The Minnesota Timberwolves are moving into Block E. Provident Real Estate Ventures on Monday announced it has a letter of intent from the Timberwolves and Lynx for a "world-class training facility" to anchor the renovated Block E.
The new owners of the failed entertainment complex in downtown Minneapolis have promised a "carefully orchestrated transformation worthy of its heart-of-the-city location." VIEW ALL PHOTOS
BLOCK E RENOVATION GOALS
- Convenient access and easy navigation
- Mix of restaurants, offices, retail and entertainment
- Modern, classic design
"Our goal with the redesign is to clearly state that Block E has changed. We want it to have an energy and elegance that will allow it to look great day and night." - David Serrano, senior associate, RSP Architects.
4 TO STAY
The following businesses will remain at Block E
- Kieran's Irish Pub
- The Shout House Dueling Pianos
- Jimmy Johns
A STORIED HISTORY
For more than a century, Block E has been one of the most famous -- and infamous -- blocks in Minneapolis. Currently, it's a near-empty shell despite the prime real estate location -- but the new renovation could give it a new lease on life.
Yet, the city has heard similar promises before. For decades, Block E served as the city's red-light district -- a collection of bars, adult movie theaters and bookstores that were magnets for crime, drugs and prostitution.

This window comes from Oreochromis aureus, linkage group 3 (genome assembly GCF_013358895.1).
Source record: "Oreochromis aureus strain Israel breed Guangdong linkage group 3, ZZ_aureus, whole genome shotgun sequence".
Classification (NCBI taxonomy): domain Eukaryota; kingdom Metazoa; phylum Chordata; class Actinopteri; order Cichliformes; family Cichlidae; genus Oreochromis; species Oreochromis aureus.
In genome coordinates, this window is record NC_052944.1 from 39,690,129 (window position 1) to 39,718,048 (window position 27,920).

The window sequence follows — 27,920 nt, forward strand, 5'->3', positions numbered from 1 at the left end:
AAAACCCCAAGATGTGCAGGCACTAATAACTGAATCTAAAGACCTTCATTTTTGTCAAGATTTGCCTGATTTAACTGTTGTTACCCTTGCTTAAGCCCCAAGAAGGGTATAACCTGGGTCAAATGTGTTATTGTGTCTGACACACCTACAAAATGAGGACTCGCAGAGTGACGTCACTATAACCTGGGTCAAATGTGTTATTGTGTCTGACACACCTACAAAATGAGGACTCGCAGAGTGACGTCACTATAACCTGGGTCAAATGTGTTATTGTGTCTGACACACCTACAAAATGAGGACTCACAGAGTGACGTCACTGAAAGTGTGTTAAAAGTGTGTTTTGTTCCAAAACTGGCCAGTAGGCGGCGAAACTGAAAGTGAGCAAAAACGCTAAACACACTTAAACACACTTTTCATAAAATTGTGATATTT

In the 1980s, the city tore down most of the existing structures and replaced them with a parking lot. In the 90s, the city even moved the Shubert Theater to make room for the current development that stands today.
MinnPost columnist Brian Lambert was part of a cable television show in St. Paul when the old Block E met the wrecking ball.
"It was seedy by any definition," he recalled, "but it had a bona fide life to it which it doesn't have now."
Lambert told Fox 9 News he believes the most recent incarnation wasn't inviting enough to bring foot traffic inside -- at least, not enough to keep the chain stores and restaurants in business. Yet, what Block E lacks most is authenticity, Lambert says -- and he believes recreating the most infamous watering hole could be a remedy.
"I still think they ought to have some sort of restoration of Moby Dick's -- the whale of a drink, the back room, the women had chrome teeth and other things like that going on," he opined with a laugh. "I mean, it was real."
The news of the renovation comes on the heels of a $79-million update to the Target Center. So far, the block's owners aren't saying how much their plan will cost, but they say construction will begin early next year and should wrap up before the end of 2014.